The proxy voting process allows unit owners to voice their views at annual Condo Association Meetings without being physically present. Thanks to modern technology, unit owners can also vote by proxy through convenient solutions such as telephone or online proxy voting.
Not only can you use proxy voting to take part in the association’s annual general meeting but also in requisition meetings. It’s a convenient solution that allows you to attend association meetings without being physically present.
Through the proxy form, you’ll be able to specify whom you want to vote on your behalf. Basically, the proxy form allows you to temporarily transfer your vote in writing to another person, and it adds to the quorum.
Votes on proposals are tabulated at association meetings and their outcomes can be announced via the association’s newsletter and/ or online notice board.
When assigning a proxy, association members need to choose between:
– Directed proxy: Here, the proxy holder has a right to vote on behalf of the unit owner, but the unit owner selects the specific issues that they want the proxy to vote on.
– Non-directed proxy: The proxy holder helps to make up the quorum so the meeting can proceed, and they can vote on whatever issues are on the meeting’s agenda.
As you can see, planned communities work much the same as governing entities and corporations.
Who should you pick as a proxy?
You don’t have to pick another association member to be your proxy. You can pick anyone, from a tenant, a friend, family member or even a neighbor. You can even pick a board member if you like, so long as it’s someone you trust. Whichever choice you make the proxy will be valid for 11 months from the date of issuance.
What if a unit owner has a change of mind?
It’s not uncommon for unit owners to revoke a proxy either in writing or by attending the meeting in person. However, showing up to a meeting isn’t enough to revoke the proxy. The unit owner must also cast a ballot that reflects their new choice. Also, if the unit owner issues multiple proxies, only the latest one is valid.
Condo association meetings explained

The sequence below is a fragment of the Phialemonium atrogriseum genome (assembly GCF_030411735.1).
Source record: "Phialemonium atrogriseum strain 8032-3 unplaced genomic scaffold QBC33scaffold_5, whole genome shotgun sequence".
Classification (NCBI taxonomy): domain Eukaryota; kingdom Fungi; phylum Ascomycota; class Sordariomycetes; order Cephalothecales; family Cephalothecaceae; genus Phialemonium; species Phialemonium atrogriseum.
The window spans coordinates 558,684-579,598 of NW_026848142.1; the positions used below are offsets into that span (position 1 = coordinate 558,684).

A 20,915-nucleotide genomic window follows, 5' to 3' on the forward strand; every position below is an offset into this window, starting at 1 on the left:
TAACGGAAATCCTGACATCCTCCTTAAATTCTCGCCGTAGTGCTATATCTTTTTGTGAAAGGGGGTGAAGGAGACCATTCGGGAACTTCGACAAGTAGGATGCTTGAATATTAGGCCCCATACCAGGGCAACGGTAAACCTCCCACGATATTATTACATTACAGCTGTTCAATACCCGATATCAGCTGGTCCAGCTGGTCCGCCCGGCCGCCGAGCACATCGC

The first thing that happens at association meetings is to call the meeting to order. Doing so eliminates any side talk or chatting that’s happening in the meeting room so people can get ready for the business at hand.
Once the meeting has been called to order, the secretary does a roll call. This doesn’t mean reading everyone’s name so they can s tate their presence. The secretary can simply go through the list of unit owners to see who’s present and who’s absent from the meeting. Afterward, the secretary will declare whether there’s a quorum so the meeting can begin.
Once the roll call is taken, the meeting can move on to the approval of the agenda. This is when the board chairman will ask for a motion to approve the agenda. If an item needs to be added or taken off this is the time to do it.
Any changes made to the agenda must be voted into the agenda by a majority of the attendees before the meeting start. Once the agenda is approved, you can move onto approval of minutes from the previous meeting. They’re notes taken by the secretary and submitted by the board.
From there, the meeting will proceed to the reports section. Committee reports include any standing committees within the board such as the finance committee, maintenance committee, etc. This is an opportunity for the committees to bring unit owners up to speed on the goings-on within the association.
As you go through each of these sections, the board must allow unit owners to ask questions for further clarity before moving onto the business of the day and this is where proxies come in handy. Assigning a proxy helps to maintain your interests while allowing the meeting to move forward with reduced absenteeism.
The proxy voting process is a great way to ensure that condo association meetings proceed as planned. There’s nothing worse than having to reschedule an important meeting because there aren’t enough people to make a quorum. This can slow down the association’s progress and it affects the budget, governance issues, maintenance, and even insurance!
It’s in everyone’s interest for unit owners to appoint a proxy so you have someone to vote on your behalf if you can’t make your AGM.
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Achieve Quorum on The First Attempt